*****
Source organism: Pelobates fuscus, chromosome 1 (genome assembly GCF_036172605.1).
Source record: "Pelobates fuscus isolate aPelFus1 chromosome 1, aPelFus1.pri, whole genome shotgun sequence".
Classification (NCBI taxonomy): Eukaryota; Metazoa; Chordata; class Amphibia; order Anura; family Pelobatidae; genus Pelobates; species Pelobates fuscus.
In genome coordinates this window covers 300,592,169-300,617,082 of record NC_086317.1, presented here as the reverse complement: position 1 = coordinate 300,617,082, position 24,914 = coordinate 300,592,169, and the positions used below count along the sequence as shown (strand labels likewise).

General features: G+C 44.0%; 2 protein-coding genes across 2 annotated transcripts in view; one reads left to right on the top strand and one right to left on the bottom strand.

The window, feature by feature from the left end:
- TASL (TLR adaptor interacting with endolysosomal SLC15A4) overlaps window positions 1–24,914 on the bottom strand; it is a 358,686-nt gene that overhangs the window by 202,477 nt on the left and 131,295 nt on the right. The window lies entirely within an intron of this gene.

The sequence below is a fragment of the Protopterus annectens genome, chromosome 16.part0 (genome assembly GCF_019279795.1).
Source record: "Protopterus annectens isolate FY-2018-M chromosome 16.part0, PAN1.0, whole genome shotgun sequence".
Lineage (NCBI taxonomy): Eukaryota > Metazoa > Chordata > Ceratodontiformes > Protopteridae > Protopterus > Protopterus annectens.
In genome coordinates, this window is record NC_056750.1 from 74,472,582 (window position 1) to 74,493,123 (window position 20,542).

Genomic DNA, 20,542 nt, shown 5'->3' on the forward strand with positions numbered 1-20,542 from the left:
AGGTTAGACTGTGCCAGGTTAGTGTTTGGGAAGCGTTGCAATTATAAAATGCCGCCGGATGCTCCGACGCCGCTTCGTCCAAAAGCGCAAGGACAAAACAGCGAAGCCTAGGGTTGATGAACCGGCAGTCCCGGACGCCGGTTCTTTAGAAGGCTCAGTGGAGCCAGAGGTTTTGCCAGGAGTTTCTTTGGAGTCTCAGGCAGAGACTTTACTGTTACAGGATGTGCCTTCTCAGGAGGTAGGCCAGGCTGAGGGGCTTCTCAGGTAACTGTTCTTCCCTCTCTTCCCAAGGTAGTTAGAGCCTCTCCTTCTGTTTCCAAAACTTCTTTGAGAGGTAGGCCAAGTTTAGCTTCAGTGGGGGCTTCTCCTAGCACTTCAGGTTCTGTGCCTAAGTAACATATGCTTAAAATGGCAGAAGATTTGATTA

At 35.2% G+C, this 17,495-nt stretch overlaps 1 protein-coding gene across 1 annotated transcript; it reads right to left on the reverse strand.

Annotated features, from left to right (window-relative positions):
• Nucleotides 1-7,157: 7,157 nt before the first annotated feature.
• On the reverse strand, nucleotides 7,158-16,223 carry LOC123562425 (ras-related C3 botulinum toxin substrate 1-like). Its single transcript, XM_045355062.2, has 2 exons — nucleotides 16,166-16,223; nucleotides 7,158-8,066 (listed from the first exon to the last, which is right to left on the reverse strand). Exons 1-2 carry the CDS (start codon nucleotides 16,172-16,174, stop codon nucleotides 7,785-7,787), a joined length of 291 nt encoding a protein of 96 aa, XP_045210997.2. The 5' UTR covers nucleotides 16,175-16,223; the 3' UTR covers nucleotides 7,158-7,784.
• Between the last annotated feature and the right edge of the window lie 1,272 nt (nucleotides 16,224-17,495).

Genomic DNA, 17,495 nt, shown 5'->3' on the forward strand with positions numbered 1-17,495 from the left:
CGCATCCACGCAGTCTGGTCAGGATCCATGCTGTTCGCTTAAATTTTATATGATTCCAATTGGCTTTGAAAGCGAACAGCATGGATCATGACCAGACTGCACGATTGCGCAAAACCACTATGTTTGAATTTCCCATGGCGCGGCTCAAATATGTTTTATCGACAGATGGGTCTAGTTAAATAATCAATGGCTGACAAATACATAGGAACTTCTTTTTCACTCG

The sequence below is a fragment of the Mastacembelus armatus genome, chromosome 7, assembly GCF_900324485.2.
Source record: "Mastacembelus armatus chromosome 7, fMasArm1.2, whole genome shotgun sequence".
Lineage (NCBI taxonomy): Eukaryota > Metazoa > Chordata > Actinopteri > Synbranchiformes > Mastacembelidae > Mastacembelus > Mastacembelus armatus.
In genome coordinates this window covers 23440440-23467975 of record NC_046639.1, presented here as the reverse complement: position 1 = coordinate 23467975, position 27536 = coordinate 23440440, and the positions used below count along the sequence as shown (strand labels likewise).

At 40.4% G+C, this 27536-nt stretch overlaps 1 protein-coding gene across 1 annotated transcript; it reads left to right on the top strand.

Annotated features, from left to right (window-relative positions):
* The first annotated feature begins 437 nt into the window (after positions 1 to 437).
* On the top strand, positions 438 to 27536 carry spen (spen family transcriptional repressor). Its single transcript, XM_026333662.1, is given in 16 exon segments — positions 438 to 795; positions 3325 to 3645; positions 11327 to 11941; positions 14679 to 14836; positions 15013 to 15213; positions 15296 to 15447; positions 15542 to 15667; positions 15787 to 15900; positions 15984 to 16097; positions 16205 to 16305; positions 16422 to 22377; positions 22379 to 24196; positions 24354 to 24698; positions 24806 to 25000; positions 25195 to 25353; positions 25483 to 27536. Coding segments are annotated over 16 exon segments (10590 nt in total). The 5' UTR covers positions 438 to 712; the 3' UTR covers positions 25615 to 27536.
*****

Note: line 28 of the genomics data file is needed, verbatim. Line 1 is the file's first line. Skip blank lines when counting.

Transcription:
* On the top strand, positions 438 to 27536 carry spen (spen family transcriptional repressor). Its single transcript, XM_026333662.1, is given in 16 exon segments — positions 438 to 795; positions 3325 to 3645; positions 11327 to 11941; positions 14679 to 14836; positions 15013 to 15213; positions 15296 to 15447; positions 15542 to 15667; positions 15787 to 15900; positions 15984 to 16097; positions 16205 to 16305; positions 16422 to 22377; positions 22379 to 24196; positions 24354 to 24698; positions 24806 to 25000; positions 25195 to 25353; positions 25483 to 27536. Coding segments are annotated over 16 exon segments (10590 nt in total). The 5' UTR covers positions 438 to 712; the 3' UTR covers positions 25615 to 27536.